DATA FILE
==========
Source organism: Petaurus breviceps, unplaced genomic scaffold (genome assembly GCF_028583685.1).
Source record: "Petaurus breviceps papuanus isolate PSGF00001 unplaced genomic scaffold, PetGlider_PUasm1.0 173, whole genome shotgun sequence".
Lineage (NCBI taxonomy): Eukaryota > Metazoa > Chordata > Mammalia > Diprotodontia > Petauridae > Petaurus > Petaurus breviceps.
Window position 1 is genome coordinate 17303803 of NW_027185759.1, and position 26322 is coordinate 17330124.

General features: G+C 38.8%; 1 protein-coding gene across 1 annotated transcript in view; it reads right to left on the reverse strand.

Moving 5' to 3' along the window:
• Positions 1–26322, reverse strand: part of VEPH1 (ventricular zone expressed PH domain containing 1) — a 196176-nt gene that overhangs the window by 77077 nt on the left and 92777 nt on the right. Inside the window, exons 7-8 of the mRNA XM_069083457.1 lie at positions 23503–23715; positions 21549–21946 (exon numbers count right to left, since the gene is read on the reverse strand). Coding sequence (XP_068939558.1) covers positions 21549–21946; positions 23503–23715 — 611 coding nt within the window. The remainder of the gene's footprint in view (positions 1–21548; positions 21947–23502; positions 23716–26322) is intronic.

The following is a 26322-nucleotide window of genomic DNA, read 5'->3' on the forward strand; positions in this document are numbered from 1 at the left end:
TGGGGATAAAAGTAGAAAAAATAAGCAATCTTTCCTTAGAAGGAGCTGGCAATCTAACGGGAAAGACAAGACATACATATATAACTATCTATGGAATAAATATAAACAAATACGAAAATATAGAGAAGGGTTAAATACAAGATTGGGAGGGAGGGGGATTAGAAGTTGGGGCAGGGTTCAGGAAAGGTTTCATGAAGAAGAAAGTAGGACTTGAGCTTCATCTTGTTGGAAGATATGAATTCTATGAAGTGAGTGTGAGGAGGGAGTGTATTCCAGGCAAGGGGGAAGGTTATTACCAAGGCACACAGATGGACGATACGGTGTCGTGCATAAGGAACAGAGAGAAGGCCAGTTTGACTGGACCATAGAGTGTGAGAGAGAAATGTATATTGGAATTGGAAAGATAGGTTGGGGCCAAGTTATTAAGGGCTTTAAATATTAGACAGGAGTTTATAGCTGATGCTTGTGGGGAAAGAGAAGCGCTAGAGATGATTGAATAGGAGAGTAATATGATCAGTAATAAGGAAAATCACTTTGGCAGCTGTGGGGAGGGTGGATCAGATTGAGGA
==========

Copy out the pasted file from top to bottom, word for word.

Source organism: Petaurus breviceps, unplaced genomic scaffold (genome assembly GCF_028583685.1).
Source record: "Petaurus breviceps papuanus isolate PSGF00001 unplaced genomic scaffold, PetGlider_PUasm1.0 173, whole genome shotgun sequence".
Lineage (NCBI taxonomy): Eukaryota > Metazoa > Chordata > Mammalia > Diprotodontia > Petauridae > Petaurus > Petaurus breviceps.
Window position 1 is genome coordinate 17303803 of NW_027185759.1, and position 26322 is coordinate 17330124.

General features: G+C 38.8%; 1 protein-coding gene across 1 annotated transcript in view; it reads right to left on the reverse strand.

Moving 5' to 3' along the window:
• Positions 1–26322, reverse strand: part of VEPH1 (ventricular zone expressed PH domain containing 1) — a 196176-nt gene that overhangs the window by 77077 nt on the left and 92777 nt on the right. Inside the window, exons 7-8 of the mRNA XM_069083457.1 lie at positions 23503–23715; positions 21549–21946 (exon numbers count right to left, since the gene is read on the reverse strand). Coding sequence (XP_068939558.1) covers positions 21549–21946; positions 23503–23715 — 611 coding nt within the window. The remainder of the gene's footprint in view (positions 1–21548; positions 21947–23502; positions 23716–26322) is intronic.

The following is a 26322-nucleotide window of genomic DNA, read 5'->3' on the forward strand; positions in this document are numbered from 1 at the left end:
TGGGGATAAAAGTAGAAAAAATAAGCAATCTTTCCTTAGAAGGAGCTGGCAATCTAACGGGAAAGACAAGACATACATATATAACTATCTATGGAATAAATATAAACAAATACGAAAATATAGAGAAGGGTTAAATACAAGATTGGGAGGGAGGGGGATTAGAAGTTGGGGCAGGGTTCAGGAAAGGTTTCATGAAGAAGAAAGTAGGACTTGAGCTTCATCTTGTTGGAAGATATGAATTCTATGAAGTGAGTGTGAGGAGGGAGTGTATTCCAGGCAAGGGGGAAGGTTATTACCAAGGCACACAGATGGACGATACGGTGTCGTGCATAAGGAACAGAGAGAAGGCCAGTTTGACTGGACCATAGAGTGTGAGAGAGAAATGTATATTGGAATTGGAAAGATAGGTTGGGGCCAAGTTATTAAGGGCTTTAAATATTAGACAGGAGTTTATAGCTGATGCTTGTGGGGAAAGAGAAGCGCTAGAGATGATTGAATAGGAGAGTAATATGATCAGTAATAAGGAAAATCACTTTGGCAGCTGTGGGGAGGGTGGATCAGATTGAGGA